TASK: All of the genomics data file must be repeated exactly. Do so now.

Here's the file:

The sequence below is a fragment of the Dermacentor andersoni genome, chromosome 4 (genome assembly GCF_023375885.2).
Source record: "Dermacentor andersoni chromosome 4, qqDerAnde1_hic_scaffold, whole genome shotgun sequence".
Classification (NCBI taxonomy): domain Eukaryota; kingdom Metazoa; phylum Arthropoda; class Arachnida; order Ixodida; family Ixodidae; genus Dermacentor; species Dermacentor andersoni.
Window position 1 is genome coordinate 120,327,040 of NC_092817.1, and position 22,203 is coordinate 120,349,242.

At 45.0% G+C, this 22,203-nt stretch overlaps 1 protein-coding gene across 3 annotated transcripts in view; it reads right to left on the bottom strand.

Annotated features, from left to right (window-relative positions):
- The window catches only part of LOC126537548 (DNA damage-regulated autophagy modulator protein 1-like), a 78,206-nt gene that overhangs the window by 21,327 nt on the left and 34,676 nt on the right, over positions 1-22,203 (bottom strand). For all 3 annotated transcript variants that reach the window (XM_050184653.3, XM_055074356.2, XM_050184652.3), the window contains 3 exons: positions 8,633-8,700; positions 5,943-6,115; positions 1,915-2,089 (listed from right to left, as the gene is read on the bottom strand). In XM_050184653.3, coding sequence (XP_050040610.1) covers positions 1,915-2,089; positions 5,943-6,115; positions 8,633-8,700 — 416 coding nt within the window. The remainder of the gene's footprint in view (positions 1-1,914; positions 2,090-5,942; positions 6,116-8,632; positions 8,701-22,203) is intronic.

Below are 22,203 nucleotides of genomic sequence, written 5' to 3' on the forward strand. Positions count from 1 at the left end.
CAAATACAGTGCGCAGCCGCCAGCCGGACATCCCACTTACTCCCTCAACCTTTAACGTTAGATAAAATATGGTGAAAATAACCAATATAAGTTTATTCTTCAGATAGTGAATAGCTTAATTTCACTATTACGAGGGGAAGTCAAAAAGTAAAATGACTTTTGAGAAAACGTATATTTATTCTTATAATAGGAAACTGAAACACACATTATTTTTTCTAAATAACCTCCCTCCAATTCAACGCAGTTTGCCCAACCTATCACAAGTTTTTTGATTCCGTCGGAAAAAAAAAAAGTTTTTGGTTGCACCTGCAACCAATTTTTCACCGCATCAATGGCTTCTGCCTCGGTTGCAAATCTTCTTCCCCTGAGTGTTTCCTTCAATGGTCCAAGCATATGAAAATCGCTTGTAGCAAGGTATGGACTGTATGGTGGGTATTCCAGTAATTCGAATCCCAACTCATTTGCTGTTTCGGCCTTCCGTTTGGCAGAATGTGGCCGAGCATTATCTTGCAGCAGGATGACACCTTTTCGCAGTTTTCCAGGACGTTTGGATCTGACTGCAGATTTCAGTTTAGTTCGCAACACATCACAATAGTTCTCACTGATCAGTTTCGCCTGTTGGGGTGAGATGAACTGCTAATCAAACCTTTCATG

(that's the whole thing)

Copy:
The sequence below is a fragment of the Dermacentor andersoni genome, chromosome 4 (genome assembly GCF_023375885.2).
Source record: "Dermacentor andersoni chromosome 4, qqDerAnde1_hic_scaffold, whole genome shotgun sequence".
Classification (NCBI taxonomy): domain Eukaryota; kingdom Metazoa; phylum Arthropoda; class Arachnida; order Ixodida; family Ixodidae; genus Dermacentor; species Dermacentor andersoni.
Window position 1 is genome coordinate 120,327,040 of NC_092817.1, and position 22,203 is coordinate 120,349,242.

At 45.0% G+C, this 22,203-nt stretch overlaps 1 protein-coding gene across 3 annotated transcripts in view; it reads right to left on the bottom strand.

Annotated features, from left to right (window-relative positions):
- The window catches only part of LOC126537548 (DNA damage-regulated autophagy modulator protein 1-like), a 78,206-nt gene that overhangs the window by 21,327 nt on the left and 34,676 nt on the right, over positions 1-22,203 (bottom strand). For all 3 annotated transcript variants that reach the window (XM_050184653.3, XM_055074356.2, XM_050184652.3), the window contains 3 exons: positions 8,633-8,700; positions 5,943-6,115; positions 1,915-2,089 (listed from right to left, as the gene is read on the bottom strand). In XM_050184653.3, coding sequence (XP_050040610.1) covers positions 1,915-2,089; positions 5,943-6,115; positions 8,633-8,700 — 416 coding nt within the window. The remainder of the gene's footprint in view (positions 1-1,914; positions 2,090-5,942; positions 6,116-8,632; positions 8,701-22,203) is intronic.

Below are 22,203 nucleotides of genomic sequence, written 5' to 3' on the forward strand. Positions count from 1 at the left end.
CAAATACAGTGCGCAGCCGCCAGCCGGACATCCCACTTACTCCCTCAACCTTTAACGTTAGATAAAATATGGTGAAAATAACCAATATAAGTTTATTCTTCAGATAGTGAATAGCTTAATTTCACTATTACGAGGGGAAGTCAAAAAGTAAAATGACTTTTGAGAAAACGTATATTTATTCTTATAATAGGAAACTGAAACACACATTATTTTTTCTAAATAACCTCCCTCCAATTCAACGCAGTTTGCCCAACCTATCACAAGTTTTTTGATTCCGTCGGAAAAAAAAAAAGTTTTTGGTTGCACCTGCAACCAATTTTTCACCGCATCAATGGCTTCTGCCTCGGTTGCAAATCTTCTTCCCCTGAGTGTTTCCTTCAATGGTCCAAGCATATGAAAATCGCTTGTAGCAAGGTATGGACTGTATGGTGGGTATTCCAGTAATTCGAATCCCAACTCATTTGCTGTTTCGGCCTTCCGTTTGGCAGAATGTGGCCGAGCATTATCTTGCAGCAGGATGACACCTTTTCGCAGTTTTCCAGGACGTTTGGATCTGACTGCAGATTTCAGTTTAGTTCGCAACACATCACAATAGTTCTCACTGATCAGTTTCGCCTGTTGGGGTGAGATGAACTGCTAATCAAACCTTTCATG